New F1 chairman says sport ‘can’t be a dictatorship’
NEW Formula 1 chairman Chase Carey has likened the running of the sport to a “dictatorship”.
Carey has been put in charge by US group Liberty Media, which is buying a controlling shareholding from CVC.
“You’ve got to understand what everybody wants and then find a path,” he said.
“That is not a task for a committee, as they tend to become bureaucratic. But there also can’t be a dictatorship, even if probably they are used to it.”
The remarks, made in an interview on the official F1 website on Carey’s visit to last weekend’s Singapore Grand Prix, will be interpreted as a reference to the way Bernie Ecclestone has run F1 for the past 40 years.
Ecclestone, who is 86 next month, has been kept on by the new owners as chief executive, but there has been no official confirmation of the length of time he will stay.
Carey, a long-time lieutenant of media mogul Rupert Murdoch, said: “With all credit to Bernie, he’s had enormous success — the world admires Bernie for the business that he has built. But I still think that there is another level that we can take Formula 1 to.
“For the first few months — call it 100 days — it is largely listening and meeting — and digesting. And then come out of that phase with a degree of visions that continue to be shaped. Nothing is ever written in stone. Bernie is the CEO, so Bernie is going to lead it and I will work with Bernie to establish some kind of strategic plan to where you want to go.”
Ecclestone, who is renowned for his distaste for working with other people and likes to have control in his affairs, told Sky Sports: “If, by chance, things aren’t going the way I think would be the right way then I will disappear for sure.”
But he added: “There is going to be no problem with Chase. We will work together. He has got expertise that I haven’t. We need to be in America. He knows America, he knows television and he can help us a lot.”
Liberty believes it can expand F1’s global reach and revenues by exploiting new avenues.
Carey has singled out expansion in the US, Americas and Asia, and a more effective use of digital media.
F1 has historically struggled to maintain a consistent presence in the US market, which many have said is a result of Ecclestone’s business model of demanding such large fees from circuits for the rights to hold the race that they struggle to establish a workable business plan.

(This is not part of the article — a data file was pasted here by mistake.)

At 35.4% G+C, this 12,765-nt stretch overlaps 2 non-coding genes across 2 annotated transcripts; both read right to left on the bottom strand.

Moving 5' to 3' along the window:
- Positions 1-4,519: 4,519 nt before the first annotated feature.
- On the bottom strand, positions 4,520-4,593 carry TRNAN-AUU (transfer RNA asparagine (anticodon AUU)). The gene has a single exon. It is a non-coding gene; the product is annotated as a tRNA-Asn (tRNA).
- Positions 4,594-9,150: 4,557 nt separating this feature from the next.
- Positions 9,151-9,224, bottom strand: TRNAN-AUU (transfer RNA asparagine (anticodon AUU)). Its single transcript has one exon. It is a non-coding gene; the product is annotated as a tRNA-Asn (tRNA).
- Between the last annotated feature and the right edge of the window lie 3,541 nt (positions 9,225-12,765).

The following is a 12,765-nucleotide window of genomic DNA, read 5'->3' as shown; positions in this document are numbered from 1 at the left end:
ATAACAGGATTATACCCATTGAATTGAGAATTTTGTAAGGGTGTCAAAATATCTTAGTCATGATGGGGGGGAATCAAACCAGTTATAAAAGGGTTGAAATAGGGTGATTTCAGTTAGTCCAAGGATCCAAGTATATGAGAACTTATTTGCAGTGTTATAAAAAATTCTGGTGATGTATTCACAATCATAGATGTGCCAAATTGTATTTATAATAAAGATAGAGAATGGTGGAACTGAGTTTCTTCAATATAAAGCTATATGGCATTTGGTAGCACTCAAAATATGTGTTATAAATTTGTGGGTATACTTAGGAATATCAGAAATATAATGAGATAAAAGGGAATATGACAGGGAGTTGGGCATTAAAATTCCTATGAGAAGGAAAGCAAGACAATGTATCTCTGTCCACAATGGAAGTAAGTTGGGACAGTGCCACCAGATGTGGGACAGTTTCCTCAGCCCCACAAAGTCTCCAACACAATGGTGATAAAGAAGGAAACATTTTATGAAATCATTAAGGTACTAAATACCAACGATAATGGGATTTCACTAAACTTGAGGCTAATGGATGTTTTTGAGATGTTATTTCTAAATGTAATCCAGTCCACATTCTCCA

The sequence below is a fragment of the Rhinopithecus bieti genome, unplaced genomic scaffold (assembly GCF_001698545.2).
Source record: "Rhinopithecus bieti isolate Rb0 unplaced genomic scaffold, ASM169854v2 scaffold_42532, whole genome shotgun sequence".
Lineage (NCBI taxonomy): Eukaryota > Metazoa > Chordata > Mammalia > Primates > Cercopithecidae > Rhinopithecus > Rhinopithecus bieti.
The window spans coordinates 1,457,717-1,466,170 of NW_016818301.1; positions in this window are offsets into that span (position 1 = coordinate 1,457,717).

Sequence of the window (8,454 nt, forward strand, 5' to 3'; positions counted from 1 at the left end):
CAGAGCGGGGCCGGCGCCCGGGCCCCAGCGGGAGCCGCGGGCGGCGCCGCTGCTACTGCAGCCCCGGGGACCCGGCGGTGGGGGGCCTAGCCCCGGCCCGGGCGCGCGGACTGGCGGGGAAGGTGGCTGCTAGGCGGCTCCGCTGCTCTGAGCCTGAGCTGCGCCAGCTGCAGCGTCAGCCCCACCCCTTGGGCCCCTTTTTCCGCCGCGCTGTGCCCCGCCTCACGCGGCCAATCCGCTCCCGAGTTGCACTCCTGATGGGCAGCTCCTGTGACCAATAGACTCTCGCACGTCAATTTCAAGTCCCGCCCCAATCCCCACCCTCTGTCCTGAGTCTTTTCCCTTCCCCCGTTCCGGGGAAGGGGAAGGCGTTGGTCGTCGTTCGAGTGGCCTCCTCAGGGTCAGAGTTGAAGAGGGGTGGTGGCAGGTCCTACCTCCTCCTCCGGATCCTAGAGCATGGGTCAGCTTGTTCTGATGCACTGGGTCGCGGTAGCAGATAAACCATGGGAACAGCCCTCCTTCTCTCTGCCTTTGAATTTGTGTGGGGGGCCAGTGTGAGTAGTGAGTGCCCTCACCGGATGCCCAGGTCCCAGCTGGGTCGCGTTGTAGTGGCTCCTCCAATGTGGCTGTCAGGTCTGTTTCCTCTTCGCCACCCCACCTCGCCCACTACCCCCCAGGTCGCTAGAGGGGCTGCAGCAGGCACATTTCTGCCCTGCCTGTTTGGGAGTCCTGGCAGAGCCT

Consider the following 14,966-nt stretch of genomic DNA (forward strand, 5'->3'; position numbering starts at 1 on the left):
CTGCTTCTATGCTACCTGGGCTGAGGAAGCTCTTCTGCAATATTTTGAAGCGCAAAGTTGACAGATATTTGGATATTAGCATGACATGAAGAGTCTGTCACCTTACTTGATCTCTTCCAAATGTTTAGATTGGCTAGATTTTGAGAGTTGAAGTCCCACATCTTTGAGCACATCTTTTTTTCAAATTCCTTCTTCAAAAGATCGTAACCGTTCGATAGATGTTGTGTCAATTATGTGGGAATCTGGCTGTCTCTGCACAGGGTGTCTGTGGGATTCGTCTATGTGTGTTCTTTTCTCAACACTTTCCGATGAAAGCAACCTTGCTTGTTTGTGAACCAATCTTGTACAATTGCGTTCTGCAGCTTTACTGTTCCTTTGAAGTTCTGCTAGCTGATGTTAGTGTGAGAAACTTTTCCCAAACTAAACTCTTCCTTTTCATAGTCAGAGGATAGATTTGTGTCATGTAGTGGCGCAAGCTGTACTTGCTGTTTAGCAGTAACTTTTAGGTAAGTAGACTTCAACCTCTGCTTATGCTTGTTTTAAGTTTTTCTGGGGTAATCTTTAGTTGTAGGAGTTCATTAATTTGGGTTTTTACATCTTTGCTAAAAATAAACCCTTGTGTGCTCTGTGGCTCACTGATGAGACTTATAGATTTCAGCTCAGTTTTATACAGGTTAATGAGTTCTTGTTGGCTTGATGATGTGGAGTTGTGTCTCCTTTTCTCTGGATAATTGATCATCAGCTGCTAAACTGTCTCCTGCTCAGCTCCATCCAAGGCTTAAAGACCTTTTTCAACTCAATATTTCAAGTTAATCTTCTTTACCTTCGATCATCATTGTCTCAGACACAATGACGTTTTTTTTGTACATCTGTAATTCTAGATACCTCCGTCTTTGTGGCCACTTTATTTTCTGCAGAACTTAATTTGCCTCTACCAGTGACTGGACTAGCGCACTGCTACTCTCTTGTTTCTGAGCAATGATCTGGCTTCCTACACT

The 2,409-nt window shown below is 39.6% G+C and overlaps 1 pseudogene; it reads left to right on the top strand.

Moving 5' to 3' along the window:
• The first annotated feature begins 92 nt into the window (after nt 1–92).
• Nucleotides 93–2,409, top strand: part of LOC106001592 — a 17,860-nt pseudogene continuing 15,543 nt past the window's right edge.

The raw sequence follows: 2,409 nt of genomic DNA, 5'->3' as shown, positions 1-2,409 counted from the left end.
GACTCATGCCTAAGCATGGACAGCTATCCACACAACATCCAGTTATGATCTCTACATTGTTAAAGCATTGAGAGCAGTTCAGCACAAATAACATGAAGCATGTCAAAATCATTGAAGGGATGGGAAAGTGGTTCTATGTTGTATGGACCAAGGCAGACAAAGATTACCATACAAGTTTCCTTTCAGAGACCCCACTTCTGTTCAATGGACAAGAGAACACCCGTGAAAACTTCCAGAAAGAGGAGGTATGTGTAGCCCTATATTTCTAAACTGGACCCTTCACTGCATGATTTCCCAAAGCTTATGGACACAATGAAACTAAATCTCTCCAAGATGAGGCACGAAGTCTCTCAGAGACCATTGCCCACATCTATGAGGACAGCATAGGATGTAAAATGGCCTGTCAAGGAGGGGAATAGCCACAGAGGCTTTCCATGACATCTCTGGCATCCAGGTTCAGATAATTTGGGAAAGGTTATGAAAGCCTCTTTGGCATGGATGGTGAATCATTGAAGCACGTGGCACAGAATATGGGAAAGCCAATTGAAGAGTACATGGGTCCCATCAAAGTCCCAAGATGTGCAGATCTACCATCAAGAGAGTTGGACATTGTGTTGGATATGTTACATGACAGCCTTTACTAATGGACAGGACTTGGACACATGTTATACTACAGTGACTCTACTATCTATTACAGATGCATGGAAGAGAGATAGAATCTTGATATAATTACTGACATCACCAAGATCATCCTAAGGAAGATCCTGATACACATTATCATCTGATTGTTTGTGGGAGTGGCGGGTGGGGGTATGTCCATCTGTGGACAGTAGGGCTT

Carey said: “It is too early to have a clear plan, but we clearly will have a plan to develop America, to be in the right market.
“There is a big untapped audience in the US. I don’t want to criticise the efforts in the past, because I don’t know the efforts in the past.
“Formula 1 is a great premium brand and that means to me that you want to be at a location like Los Angeles, New York or Miami. Ideally in the great cities in the world.” Chase said another of his targets was to “widen the core television experience to today’s needs”.
He added: “I believe that a good digital product makes the television product more rewarding.
“Marketing the sport, in telling the story of the stars and heroes and the incredible machines. Then strengthen it geographically.
“So there is not ‘the cash cow’, but there is growth possibility in every area.”
Meanwhile, Formula 1 teams have welcomed the takeover of the sport’s commercial arm by US group Liberty Media.
Liberty has bought an initial 18percent of the F1 Group and will become the main shareholder with 35.3percent when the deal is completed, due to be in early 2017.
Red Bull team boss Christian Horner said: “It sounds very positive. I can’t believe a serious group like Liberty would buy F1 without a long-term plan.
“Hopefully, they can address some of the weaknesses we have in some areas.” Horner singled out F1’s struggles to penetrate the US market and exploit digital and social media platforms effectively.
His views were echoed by Mercedes F1 boss Toto Wolff, who said: “Christian and I rarely agree, but on this we are 100 percent on the same page.”— BBC.